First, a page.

The conversation on global warming started in 1896, when a physical chemist estimated that the mean global temperature would rise several degrees if the level of carbon dioxide in the atmosphere was doubled. The topic eventually became one of the most passionate in the history of science. The author points out that climate expert were initially strongly skeptical of the theory of global warming; it took a variety of evidence to gradually convince them that warming due to human emissions was likely. The public, however, was guided away from this conclusion by a professional public relations effort, motivated by industrial and ideological concerns. Deniers of the scientific consensus avoided normal scientific discourse and resorted to ad hominem attacks that cast doubt on the entire scientific community-while disrupting the lives of some researchers. The author points out that scientist have failed to mount a concerted public relations campaign to defend their position.

Is the science community hopelessly corrupt? That is the conclusion many would draw from a letter that senior physicist Harold Lewis (2010) sent last October to the American Physical Society. He accused the Society of promoting a “Pseudoscientific fraud” namely “the global warming scam”, with the (literally) trillions of dollars driving it, that has corrupted so many scientists. The underlying issue was whether humanity was causing the temperature of our planet to rise a question that indeed put at stake trillions of dollars, although one might wonder how much of this money went to scientists. The climate question had led not only Lewis but other senior scientists to hurl accusations of bias that increasingly overshadowed the actual scientific findings. It was an unprecedented attack on the trust that is the very core of the relationship between science and society. How did we get into such a situation? Every novel scientific idea must scale a wall of skepticism. First it must overcome the resistance of scientists who found the older ideas plausible. Changing the consensus of the experts is only a beginning, however; the public has yet to be convinced. That may never be completed if the new idea contradicts widely cherished assumptions about the natural world. There is yet another barrier if the idea seems to attack established interests such as a religion or an industry. Then doubt is reinforced by denial: concerted efforts to represent the scientific consensus as false. Nothing shows this process so clearly as the history of the idea that human emissions of greenhouse gases must inevitably produce a global warming. Can the human race take action to stop global warming?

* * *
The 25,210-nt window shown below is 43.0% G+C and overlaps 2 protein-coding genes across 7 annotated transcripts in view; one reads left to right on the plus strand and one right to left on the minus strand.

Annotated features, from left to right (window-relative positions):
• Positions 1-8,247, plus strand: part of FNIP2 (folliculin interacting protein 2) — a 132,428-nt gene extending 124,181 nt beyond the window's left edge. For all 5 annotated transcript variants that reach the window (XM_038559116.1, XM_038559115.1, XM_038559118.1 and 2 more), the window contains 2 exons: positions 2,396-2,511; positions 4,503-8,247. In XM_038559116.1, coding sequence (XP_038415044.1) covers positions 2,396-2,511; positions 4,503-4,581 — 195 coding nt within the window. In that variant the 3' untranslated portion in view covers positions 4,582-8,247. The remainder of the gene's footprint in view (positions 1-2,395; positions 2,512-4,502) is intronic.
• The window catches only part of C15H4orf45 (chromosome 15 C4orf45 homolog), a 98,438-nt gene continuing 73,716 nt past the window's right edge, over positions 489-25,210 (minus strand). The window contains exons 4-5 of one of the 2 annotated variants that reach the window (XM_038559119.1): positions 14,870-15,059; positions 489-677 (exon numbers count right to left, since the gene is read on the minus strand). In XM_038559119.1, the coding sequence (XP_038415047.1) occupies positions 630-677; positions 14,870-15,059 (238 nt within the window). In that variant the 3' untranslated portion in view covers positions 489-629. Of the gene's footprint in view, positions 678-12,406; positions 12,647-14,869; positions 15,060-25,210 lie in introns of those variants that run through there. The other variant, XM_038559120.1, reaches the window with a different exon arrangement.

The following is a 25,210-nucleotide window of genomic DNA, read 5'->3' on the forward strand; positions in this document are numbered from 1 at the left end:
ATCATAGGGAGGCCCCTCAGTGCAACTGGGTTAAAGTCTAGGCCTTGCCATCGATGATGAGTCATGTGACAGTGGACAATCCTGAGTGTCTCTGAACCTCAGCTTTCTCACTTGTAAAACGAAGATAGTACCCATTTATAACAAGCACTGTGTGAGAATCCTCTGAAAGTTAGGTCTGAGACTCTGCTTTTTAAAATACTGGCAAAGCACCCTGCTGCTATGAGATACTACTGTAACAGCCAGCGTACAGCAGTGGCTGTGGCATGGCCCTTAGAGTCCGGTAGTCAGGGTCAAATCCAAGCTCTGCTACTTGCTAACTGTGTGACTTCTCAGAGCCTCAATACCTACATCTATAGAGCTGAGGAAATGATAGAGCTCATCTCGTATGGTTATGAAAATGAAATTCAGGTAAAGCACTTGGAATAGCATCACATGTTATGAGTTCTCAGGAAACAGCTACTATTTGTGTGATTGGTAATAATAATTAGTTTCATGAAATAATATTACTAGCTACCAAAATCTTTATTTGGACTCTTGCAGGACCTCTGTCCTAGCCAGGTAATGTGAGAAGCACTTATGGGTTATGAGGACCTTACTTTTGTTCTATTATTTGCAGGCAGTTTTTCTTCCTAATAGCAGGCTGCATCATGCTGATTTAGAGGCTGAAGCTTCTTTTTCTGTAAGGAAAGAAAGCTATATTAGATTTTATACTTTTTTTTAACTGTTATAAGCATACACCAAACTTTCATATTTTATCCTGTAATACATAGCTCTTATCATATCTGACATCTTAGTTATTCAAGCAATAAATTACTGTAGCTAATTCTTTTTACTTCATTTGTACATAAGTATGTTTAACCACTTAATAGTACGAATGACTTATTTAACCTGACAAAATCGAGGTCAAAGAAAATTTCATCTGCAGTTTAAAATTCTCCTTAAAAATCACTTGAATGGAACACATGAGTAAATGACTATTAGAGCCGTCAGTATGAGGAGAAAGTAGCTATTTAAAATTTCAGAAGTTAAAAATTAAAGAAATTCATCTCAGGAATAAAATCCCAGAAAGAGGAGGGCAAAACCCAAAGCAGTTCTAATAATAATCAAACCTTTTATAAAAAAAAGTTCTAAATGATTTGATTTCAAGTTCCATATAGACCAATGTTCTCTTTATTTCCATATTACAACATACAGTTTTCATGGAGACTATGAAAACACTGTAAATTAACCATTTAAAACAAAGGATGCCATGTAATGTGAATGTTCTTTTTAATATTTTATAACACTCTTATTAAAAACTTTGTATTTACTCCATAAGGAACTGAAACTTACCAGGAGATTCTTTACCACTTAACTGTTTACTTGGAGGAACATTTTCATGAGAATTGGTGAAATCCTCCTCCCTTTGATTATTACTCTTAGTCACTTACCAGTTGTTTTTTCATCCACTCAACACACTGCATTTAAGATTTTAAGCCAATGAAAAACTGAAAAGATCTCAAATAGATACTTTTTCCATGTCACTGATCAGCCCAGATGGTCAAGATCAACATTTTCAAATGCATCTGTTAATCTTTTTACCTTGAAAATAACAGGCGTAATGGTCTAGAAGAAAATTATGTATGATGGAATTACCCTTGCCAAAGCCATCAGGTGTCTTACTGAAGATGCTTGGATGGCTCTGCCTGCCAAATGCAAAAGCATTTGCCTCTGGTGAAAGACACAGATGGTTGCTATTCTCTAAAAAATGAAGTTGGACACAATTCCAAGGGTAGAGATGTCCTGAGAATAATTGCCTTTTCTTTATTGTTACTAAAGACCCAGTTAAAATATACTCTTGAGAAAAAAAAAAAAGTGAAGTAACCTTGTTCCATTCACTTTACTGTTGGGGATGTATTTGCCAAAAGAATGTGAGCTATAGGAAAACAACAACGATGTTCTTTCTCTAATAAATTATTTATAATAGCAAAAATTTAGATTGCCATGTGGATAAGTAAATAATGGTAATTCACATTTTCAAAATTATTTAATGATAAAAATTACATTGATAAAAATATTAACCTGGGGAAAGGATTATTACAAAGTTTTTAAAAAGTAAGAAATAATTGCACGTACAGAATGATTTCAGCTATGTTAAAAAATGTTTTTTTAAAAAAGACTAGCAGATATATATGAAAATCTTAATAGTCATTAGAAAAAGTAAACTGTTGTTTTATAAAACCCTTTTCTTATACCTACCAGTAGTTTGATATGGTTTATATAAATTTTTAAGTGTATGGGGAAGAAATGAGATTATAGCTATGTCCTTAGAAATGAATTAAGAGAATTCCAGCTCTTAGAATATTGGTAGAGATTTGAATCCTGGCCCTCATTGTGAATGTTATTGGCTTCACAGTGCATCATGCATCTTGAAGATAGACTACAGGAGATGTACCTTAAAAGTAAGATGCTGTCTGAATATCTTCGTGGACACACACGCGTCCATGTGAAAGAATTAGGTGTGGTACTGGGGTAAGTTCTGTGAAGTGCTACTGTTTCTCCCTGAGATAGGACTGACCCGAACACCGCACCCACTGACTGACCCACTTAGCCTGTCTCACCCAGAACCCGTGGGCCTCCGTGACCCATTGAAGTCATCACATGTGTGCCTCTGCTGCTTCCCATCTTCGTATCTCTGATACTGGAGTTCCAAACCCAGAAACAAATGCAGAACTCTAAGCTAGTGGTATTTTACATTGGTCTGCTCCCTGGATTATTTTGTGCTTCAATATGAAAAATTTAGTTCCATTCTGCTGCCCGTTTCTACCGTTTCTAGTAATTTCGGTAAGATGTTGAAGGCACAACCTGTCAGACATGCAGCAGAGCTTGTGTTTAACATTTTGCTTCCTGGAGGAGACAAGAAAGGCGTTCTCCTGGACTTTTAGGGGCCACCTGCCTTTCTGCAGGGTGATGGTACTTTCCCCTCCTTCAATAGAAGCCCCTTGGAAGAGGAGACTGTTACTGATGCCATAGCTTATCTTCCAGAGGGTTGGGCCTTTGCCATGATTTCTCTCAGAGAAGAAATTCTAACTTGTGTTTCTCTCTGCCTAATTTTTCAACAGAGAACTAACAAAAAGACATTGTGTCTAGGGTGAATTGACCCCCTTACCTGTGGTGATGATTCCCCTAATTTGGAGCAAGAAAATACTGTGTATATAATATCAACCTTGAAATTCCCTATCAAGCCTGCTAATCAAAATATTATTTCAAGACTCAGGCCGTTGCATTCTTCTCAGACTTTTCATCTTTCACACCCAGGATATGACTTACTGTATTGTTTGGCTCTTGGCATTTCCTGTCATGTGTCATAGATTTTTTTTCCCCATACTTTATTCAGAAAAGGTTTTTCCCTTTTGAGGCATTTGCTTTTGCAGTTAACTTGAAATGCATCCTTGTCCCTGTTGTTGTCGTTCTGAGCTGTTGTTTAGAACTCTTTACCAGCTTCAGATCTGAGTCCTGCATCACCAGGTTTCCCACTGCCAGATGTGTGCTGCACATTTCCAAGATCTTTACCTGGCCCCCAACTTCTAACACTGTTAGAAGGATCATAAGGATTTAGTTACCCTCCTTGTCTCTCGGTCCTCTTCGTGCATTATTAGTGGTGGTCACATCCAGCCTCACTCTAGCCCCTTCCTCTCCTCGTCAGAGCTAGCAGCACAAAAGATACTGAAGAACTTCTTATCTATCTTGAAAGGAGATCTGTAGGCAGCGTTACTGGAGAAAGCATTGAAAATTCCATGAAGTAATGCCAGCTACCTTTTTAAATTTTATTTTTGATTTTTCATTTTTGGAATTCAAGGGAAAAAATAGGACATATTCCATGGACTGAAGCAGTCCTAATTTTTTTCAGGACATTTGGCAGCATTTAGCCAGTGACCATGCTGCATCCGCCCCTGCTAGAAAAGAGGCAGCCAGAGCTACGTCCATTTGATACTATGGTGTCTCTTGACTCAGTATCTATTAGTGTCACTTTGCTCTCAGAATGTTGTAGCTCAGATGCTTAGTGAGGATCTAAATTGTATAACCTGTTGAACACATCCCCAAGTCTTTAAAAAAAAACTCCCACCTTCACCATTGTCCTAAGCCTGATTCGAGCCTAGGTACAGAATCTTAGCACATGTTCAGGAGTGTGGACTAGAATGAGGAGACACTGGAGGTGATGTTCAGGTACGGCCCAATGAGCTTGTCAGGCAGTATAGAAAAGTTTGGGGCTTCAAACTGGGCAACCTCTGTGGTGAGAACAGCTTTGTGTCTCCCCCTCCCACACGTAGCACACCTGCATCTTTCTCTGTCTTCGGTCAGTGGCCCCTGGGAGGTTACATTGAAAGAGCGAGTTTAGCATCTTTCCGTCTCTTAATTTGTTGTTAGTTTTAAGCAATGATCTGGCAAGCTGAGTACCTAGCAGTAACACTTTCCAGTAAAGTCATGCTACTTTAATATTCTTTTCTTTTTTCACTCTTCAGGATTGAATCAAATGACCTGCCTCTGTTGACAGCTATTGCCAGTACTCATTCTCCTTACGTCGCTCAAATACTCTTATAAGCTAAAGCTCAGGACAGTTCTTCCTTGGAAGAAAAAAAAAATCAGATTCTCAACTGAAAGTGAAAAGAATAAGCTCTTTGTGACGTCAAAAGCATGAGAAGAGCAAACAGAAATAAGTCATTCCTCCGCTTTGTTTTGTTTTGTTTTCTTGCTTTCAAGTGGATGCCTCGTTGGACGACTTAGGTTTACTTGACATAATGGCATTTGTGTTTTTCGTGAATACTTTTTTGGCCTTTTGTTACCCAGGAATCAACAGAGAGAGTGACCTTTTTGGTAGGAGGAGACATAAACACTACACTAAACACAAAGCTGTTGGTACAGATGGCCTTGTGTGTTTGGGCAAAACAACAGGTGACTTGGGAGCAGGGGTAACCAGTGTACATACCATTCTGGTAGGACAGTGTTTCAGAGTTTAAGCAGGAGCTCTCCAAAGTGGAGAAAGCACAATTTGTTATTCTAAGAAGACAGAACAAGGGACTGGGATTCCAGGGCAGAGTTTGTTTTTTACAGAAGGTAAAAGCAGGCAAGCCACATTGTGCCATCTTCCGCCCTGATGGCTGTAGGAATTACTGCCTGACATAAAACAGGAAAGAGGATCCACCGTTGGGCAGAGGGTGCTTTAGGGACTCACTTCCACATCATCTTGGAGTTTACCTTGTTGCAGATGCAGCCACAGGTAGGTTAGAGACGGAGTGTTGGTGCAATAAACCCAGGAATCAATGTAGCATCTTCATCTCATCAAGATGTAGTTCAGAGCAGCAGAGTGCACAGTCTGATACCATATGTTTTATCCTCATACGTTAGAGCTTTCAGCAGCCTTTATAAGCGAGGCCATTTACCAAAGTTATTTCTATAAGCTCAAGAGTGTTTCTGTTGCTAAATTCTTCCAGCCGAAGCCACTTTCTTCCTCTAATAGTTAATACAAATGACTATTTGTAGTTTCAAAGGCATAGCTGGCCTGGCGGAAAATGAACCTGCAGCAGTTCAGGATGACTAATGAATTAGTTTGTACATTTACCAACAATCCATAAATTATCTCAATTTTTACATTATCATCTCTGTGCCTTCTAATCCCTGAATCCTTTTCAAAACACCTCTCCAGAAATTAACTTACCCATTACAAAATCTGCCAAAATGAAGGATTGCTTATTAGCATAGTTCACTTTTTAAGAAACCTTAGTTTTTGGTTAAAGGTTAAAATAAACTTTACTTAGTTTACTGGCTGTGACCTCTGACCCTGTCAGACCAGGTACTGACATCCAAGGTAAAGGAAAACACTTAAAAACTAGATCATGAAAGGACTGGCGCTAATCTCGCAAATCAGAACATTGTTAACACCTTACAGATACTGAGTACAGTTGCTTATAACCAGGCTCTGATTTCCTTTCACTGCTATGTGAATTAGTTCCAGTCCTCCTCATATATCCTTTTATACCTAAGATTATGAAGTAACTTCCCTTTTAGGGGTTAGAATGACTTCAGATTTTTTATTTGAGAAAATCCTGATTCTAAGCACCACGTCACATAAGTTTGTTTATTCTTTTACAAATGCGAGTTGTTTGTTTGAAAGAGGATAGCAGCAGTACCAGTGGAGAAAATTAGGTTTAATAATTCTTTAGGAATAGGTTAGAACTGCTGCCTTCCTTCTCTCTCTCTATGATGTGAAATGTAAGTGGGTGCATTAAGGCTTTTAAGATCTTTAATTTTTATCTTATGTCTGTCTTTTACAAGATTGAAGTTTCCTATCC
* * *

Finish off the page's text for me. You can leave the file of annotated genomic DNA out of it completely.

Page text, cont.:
1. Use Environment Friendly Electrical Appliances
You can replace electrical appliances like your refrigerator, which emits greenhouse gases with environment friendly appliances. In fact, replacing a regular incandescent light bulb with a compact fluorescent light bulb, popularly referred to as CFL, can help in saving 60 percent energy and avoid the release of 300 lbs. of carbon dioxide in the atmosphere each year.


Chou, C., Chen, C., Tan, P., & Chen, K. (2012). Mechanisms for Global Warming Impacts on Precipitation Frequency and Intensity. Journal of Climate, 25(9), 3291-3306. doi:10.1175/JCLI-D-11-00239.1 Zhang, L., & Wu, L. (2012). Can Oceanic Freshwater Flux Amplify Global Warming? Journal of Climate, 25(9), 3417-3430. doi:10.1175/JCLI-D-11-00172.1 Weart, S. (2011). Global warming: How skepticism became denial. Bulletin of the Atomic Scientists, 67(1), 41-50. Doi: 10.1177/0096340210392966